Death Of One-Month Old in Seminole Appears Accidental
Posted: February 24, 2015 – 9:30PM
Correction: February 25, 2015 – 8:30AM. Child was not transported via Bayflite as indicated in the information provided by the Pinellas County Sheriff’s Office
At approximately 8:40 AM on Thursday, February 19, 2015, crews from Seminole Fire Rescue Department were dispatched along with Sunstar Paramedics to a report of an infant who was not breathing. The incident occurred at a private home located at 14291 Passage Way in Seminole.
Arriving crews found 1 month-old Chloe Gibbons unresponsive as her mother, Nafisa Gibbons and grandmother administered CPR. The child was rushed to Largo Medical Center Indian Rock Campus where the child was revived. The Critical Care Transport unit from Sunstar Paramedics later transported the infant to All Children’s Hospital where she later died at about 10 AM.
Deputies from the Pinellas County Sheriff’s Office arrived along with detectives from the Crimes Against Children Unit to conduct an investigation into the incident.
According to a press release by Cecilia Barreda, Public Information Coordinator for the Pinellas County Sheriff’s Office, detectives interviewed the child’s mother. During the interview, she told investigators she had accidentally fallen asleep with the baby at approximately 6:30 AM in her bed; and that when she woke up, she discovered the infant lying face up and unresponsive. Chloe had been sleeping by herself in a bassinet and Gibbons only brought the child into her bed because she was crying. This is not a situation where Gibbons had intended to “sleep” with Chloe. The investigation at the scene did not reveal any evidence of child abuse or neglect.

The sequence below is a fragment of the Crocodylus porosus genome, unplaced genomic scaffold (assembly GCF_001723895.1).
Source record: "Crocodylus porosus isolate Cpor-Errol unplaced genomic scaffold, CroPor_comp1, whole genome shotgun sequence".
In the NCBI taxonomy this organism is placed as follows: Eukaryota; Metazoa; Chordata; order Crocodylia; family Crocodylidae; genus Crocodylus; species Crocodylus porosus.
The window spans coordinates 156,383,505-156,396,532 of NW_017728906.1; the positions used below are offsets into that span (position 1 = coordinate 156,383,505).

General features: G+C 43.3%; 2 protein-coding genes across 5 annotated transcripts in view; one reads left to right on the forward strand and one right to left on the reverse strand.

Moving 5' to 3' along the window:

Through their continued investigation detectives have determined that the death of the child appears to be an accidental asphyxiation. The Medical Examiner’s Office will make a final determination of cause and manner of death.
According to the Pinellas County Sheriff’s Office, at the time of Chloe’s birth in January 2015, Gibbons tested positive for cocaine and Chloe exhibited signs of drug withdrawal. Because the mother tested positive for drugs at the child’s birth, the PCSO Child Protection Investigation Division (CPID) was contacted and initiated an investigation. There were no allegations, or evidence of child abuse or neglect other than the drug use by the mother.
Upon discharge from the hospital, CPID stated there was no evidence that Gibbons could not appropriately care for her daughter and Chloe remained in the care of her mother. The CPID investigation was open at the time of Chloe’s death so that Gibbons could be referred to follow-up services regarding her drug use.
Gibbons tested negative for cocaine on February 19, 2015, the day Chloe was found unresponsive and there is no evidence that drug use by Gibbons played any role in Chloe’s death.
This was the second infant death on that morning. The first was a 3 month-old beaten and killed by her father in Pinellas Park. Information on that story can be found HERE.